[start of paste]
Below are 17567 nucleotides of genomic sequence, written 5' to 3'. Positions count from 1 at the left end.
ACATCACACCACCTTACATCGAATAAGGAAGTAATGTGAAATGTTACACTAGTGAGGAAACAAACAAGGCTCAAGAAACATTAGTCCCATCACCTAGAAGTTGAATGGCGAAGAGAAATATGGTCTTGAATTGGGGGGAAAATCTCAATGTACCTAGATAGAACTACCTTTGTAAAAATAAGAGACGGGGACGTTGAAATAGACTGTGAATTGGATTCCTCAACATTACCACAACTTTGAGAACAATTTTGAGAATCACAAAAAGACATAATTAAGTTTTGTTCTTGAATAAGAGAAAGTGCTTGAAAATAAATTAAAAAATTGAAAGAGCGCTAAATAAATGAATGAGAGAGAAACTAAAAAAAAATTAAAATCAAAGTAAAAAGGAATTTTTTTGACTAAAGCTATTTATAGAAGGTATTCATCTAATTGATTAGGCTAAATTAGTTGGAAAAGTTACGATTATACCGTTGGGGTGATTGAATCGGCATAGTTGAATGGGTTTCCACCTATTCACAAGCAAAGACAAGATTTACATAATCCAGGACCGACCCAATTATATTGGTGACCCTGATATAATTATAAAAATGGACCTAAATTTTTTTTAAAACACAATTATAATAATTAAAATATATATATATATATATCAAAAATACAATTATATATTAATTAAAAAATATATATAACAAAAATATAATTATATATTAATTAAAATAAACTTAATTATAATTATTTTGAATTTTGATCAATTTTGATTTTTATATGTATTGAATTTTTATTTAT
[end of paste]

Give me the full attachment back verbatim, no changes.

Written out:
Below are 17567 nucleotides of genomic sequence, written 5' to 3'. Positions count from 1 at the left end.
ACATCACACCACCTTACATCGAATAAGGAAGTAATGTGAAATGTTACACTAGTGAGGAAACAAACAAGGCTCAAGAAACATTAGTCCCATCACCTAGAAGTTGAATGGCGAAGAGAAATATGGTCTTGAATTGGGGGGAAAATCTCAATGTACCTAGATAGAACTACCTTTGTAAAAATAAGAGACGGGGACGTTGAAATAGACTGTGAATTGGATTCCTCAACATTACCACAACTTTGAGAACAATTTTGAGAATCACAAAAAGACATAATTAAGTTTTGTTCTTGAATAAGAGAAAGTGCTTGAAAATAAATTAAAAAATTGAAAGAGCGCTAAATAAATGAATGAGAGAGAAACTAAAAAAAAATTAAAATCAAAGTAAAAAGGAATTTTTTTGACTAAAGCTATTTATAGAAGGTATTCATCTAATTGATTAGGCTAAATTAGTTGGAAAAGTTACGATTATACCGTTGGGGTGATTGAATCGGCATAGTTGAATGGGTTTCCACCTATTCACAAGCAAAGACAAGATTTACATAATCCAGGACCGACCCAATTATATTGGTGACCCTGATATAATTATAAAAATGGACCTAAATTTTTTTTAAAACACAATTATAATAATTAAAATATATATATATATATATCAAAAATACAATTATATATTAATTAAAAAATATATATAACAAAAATATAATTATATATTAATTAAAATAAACTTAATTATAATTATTTTGAATTTTGATCAATTTTGATTTTTATATGTATTGAATTTTTATTTAT